Once home, he whistled for the pack to join him in the annual Halloween joyride. The gang piled into my VW in a flash. Even Kiko moved briskly, which is unusual for our elder statesman these days. Time to cruise the neighborhood to promote more Halloween fun! The big day approached!
Our old family friend, Slim, emerged from his state of semi-hibernation in early October, as is his custom. After eleven months in the dim silence of my mother’s basement, he was a bit taken aback by the bright warmth of the autumn sunshine and the profusion of life that was bursting forth outdoors.
Quite the nature lover, Slim was amazed at the continued proliferation and abundance of our summer flowers. “Is it July?,” he exclaimed. Usually long gone by October, this year the impatiens have kept flourishing, and growing, their stems over three feet in height. They almost completely hide the fountain, providing a sheltering hedge for a pair of frogs who claimed it as a homestead. The frogs grew steadily and serenaded one another loudly for months. Now they watch over a bevy of tadpoles. Their well-being in the face of approaching cold weather has been worrisome for Slim. Because the fountain must be drained before temps dip to freezing, he has vowed to help us relocate our amphibian friends to the nearby creek.
On sunny afternoons, Slim could often be found soaking up the rays alongside the opulent petunias on Mama’s back deck. Loyal canine twins Rocky and Ruth were usually by his side.
Slim delights in the charms of seasonal decor. He put the finishing touches on the Halloween display around my most recently constructed dollhouse, placing a couple of tiny Sculpey-clay jack-o’-lanterns just so. He has a heart for little things as well as little critters, and no detail is too insignificant to escape his observant eye.
After Slim amped up the festive decorations on my mother’s kitchen table, it became one his favorite inside spots, for sitting, chatting, and watching the many birds at the feeder. He noticed before I did that the slate-colored juncos had returned. He offered helpful tips as I worked at a recent endeavor: trying to make iced sugar cookies that are decorative as well as tasty. With his assistance, my efforts improved. It shouldn’t have surprised me in the least to learn that he has a deft hand with a pastry bag.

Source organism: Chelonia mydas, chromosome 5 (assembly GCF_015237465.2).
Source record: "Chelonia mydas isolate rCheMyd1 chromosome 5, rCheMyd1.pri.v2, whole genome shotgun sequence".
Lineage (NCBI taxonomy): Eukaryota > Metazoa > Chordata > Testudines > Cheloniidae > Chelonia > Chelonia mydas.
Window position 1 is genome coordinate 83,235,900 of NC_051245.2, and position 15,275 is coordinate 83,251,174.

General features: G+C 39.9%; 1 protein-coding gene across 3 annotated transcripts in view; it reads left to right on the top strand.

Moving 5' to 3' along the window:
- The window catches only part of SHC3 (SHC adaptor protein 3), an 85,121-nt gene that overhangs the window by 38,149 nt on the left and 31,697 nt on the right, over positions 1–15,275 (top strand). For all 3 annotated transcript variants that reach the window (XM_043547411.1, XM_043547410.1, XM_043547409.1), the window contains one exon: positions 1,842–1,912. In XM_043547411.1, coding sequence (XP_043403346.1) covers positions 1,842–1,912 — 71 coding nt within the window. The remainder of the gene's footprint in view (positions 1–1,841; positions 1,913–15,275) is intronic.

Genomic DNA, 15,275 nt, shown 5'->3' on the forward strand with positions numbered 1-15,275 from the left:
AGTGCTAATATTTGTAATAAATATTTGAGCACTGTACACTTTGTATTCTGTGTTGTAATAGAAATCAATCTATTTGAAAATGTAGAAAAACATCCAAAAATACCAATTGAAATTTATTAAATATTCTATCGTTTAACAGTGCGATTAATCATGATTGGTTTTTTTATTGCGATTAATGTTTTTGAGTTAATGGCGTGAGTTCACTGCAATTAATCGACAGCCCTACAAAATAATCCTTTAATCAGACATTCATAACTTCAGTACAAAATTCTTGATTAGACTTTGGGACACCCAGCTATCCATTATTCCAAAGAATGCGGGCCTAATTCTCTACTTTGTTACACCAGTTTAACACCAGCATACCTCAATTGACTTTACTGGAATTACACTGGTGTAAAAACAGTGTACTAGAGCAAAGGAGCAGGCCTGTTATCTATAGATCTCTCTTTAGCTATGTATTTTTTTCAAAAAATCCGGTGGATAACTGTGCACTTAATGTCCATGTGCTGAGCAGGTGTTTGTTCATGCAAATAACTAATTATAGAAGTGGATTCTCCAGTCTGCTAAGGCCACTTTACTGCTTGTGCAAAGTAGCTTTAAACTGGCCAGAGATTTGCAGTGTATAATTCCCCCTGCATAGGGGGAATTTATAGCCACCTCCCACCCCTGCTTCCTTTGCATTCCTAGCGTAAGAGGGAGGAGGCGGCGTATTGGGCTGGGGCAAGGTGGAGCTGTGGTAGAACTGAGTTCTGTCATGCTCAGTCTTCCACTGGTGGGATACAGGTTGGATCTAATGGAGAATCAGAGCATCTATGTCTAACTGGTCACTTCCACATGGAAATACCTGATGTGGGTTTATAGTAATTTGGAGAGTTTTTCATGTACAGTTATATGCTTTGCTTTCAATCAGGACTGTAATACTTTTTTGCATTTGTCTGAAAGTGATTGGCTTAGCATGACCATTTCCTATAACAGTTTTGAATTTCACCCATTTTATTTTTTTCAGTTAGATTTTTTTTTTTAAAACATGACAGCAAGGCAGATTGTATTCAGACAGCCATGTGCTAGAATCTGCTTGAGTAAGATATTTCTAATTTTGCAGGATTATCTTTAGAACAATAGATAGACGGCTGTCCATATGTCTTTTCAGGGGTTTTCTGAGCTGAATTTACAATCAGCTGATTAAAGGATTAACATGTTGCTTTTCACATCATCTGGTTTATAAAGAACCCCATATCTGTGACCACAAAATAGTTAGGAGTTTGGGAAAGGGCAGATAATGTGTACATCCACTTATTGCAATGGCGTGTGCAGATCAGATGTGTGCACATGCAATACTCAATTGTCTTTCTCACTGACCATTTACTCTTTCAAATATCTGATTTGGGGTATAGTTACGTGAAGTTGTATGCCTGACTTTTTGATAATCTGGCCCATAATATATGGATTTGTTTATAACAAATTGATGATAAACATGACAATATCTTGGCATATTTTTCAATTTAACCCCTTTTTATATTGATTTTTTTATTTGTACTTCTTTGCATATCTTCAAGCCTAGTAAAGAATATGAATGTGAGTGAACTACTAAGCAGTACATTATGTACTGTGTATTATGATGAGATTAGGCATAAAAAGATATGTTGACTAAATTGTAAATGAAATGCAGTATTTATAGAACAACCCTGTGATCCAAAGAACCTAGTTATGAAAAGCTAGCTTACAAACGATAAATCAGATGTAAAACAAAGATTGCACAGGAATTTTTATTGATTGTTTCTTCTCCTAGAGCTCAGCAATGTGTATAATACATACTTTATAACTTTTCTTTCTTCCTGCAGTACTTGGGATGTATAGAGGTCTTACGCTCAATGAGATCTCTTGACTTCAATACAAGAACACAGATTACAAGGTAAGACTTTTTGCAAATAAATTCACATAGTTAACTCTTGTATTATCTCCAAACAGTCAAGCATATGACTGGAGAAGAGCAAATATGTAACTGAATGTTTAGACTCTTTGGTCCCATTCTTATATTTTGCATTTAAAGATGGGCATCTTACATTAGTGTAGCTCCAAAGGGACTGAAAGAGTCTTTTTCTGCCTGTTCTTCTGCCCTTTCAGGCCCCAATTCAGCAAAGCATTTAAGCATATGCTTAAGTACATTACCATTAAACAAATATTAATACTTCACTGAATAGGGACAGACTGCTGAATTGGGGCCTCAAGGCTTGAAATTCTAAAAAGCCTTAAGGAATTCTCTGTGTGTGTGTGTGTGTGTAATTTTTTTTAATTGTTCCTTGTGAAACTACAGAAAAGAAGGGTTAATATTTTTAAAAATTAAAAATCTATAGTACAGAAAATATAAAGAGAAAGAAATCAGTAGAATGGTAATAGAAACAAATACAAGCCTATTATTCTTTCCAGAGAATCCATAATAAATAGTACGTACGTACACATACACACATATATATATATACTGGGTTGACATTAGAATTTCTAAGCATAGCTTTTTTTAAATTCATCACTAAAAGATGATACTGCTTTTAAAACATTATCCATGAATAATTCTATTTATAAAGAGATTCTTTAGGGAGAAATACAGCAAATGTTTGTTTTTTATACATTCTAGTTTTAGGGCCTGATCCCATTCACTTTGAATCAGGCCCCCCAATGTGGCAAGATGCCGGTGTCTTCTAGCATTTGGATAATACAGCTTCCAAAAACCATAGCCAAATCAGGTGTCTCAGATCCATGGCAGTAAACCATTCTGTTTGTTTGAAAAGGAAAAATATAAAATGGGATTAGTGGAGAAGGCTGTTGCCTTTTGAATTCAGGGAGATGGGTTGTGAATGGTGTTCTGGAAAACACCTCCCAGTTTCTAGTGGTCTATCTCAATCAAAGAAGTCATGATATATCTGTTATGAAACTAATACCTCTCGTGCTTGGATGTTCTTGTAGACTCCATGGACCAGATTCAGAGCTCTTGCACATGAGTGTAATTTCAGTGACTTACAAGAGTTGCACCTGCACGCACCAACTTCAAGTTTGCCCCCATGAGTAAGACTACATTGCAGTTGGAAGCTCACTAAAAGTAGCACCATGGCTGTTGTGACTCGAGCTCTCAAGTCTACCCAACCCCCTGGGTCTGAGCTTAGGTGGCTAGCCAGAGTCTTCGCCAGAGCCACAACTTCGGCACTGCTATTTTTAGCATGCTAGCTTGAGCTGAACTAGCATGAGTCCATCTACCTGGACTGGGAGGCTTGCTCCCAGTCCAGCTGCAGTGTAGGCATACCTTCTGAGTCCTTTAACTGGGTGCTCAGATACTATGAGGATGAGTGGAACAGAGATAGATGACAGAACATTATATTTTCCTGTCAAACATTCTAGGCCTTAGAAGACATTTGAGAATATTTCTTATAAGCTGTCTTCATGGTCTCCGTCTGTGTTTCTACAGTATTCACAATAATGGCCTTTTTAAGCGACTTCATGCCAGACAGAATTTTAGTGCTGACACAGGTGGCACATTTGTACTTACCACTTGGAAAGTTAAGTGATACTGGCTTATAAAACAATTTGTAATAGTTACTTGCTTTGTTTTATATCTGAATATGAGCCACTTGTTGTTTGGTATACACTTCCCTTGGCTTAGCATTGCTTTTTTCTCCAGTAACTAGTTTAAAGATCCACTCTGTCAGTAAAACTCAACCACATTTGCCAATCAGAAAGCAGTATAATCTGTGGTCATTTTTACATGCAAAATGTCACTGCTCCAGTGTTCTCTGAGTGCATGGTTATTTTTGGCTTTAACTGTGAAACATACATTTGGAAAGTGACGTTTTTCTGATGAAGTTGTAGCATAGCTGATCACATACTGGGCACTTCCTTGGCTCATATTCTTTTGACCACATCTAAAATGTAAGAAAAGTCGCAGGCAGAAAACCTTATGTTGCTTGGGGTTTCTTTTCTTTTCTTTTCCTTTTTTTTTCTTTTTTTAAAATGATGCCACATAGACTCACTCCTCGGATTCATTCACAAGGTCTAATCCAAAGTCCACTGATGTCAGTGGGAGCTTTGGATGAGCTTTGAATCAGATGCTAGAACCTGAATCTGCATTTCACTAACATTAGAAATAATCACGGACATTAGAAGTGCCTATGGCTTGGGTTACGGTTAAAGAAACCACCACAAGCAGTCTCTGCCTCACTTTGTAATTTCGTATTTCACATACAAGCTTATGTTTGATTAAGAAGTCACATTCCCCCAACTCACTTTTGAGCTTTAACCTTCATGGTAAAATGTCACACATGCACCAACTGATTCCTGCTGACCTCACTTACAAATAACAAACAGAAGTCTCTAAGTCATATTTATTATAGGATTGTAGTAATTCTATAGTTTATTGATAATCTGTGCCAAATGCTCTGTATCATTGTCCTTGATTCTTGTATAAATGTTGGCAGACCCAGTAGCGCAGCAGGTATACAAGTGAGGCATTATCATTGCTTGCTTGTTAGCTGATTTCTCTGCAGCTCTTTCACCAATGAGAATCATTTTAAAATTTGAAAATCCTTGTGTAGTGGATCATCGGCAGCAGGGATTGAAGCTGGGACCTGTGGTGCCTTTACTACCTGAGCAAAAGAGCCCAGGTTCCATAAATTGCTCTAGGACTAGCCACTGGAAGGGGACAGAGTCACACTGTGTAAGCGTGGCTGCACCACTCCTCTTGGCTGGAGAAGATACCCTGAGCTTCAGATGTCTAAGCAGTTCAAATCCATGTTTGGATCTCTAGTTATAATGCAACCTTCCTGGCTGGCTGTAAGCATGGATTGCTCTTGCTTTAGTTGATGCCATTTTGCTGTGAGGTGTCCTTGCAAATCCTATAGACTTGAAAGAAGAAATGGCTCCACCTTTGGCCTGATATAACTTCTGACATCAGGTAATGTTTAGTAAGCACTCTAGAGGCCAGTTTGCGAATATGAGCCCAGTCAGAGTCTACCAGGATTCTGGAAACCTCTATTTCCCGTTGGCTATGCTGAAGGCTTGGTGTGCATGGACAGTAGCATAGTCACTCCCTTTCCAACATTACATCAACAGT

Every night, Slim assumes a post at a front window, looking out on the neighborhood until drifting off to sleep and to sweet Halloween dreams. Seeing him there as I pass my mother’s house on Kiko’s last walk of the evening, I’m reminded of Riff Raff peering out of that upper window in Rocky Horror Picture Show, and his words echo in my head:
There’s a light. . .over at the Frankenstein place.
There’s a light. . . light. . .in the darkness of everybody’s life.
On the 5th of July, had my dog not needed walking, I might have missed the spectacular beauty of the morning. There are days now when Kiko sleeps in, curled contentedly in his fluffy bed, oblivious to the sunlight flooding in around him. But on Monday, he was up early and ready to step out. Maybe he was feeling cocky after having finally realized that the terrible Fireworks Monster is not a big deal. This year, he wasn’t traumatized as in the past by the crackles and booms of our neighborhood celebration. Gradual hearing loss may have its good points. The noises seemed to make him marginally uneasy, but not nervous enough to pace the house in a restless search for consolation that is perpetually out of reach. Instead, he remained settled in his bed even after the fireworks began to pop. He seemed sufficiently relaxed so that I decided to join my family and friends for the show for the first time in years, instead of cocooning myself with my quaking dog in a curtained room with heavy blankets and a loud TV. On our return, Kiko greeted us with what I interpreted as an air of studied nonchalance. “I’m cool,” he seemed to say. “But no thanks to you. I know you left me alone.”
For whatever reason, Kiko was up early the following day, with a particular pep in his step, and so I was up and out, also, in time to witness the sparkling glory of the post-Independence Day morning. A golden haze suffused the air, and the sun’s rays were clearly visible, as in a child’s drawing. Kiko found it annoying that I kept stopping to take photos, which can’t quite capture the radiance of the morning. As we walked down our neighbor’s front walk after bringing the Washington Post to her door, the glowing light streaming through the trees resembled an image of the entrance to heaven. In the unusually peaceful quiet of the holiday morning (no rushing traffic, no typical suburban summer sounds of lawn mowing, tree cutting, leaf blowing and power washing) it could be appreciated without distraction.
Kiko’s interest, as always, lay in scents instead of sights. The fascinating smorgasbord of smells kept him briskly on the move as he led the way, with purpose, toward his favorite little park. By that time, the shimmering mist was dissipating, but there among the woods, it lingered still.
Kiko maintained a quick pace on our return. My elderly, slowly meandering dog was temporarily replaced by his former puppy self. When we reached the home stretch, he began to run. My knees resisted, but I did my best to keep up.
Once home, Kiko was soon cozily snuggled in his bed. The dog who emerges revived and invigorated after a long night of fireworks certainly deserves his rest.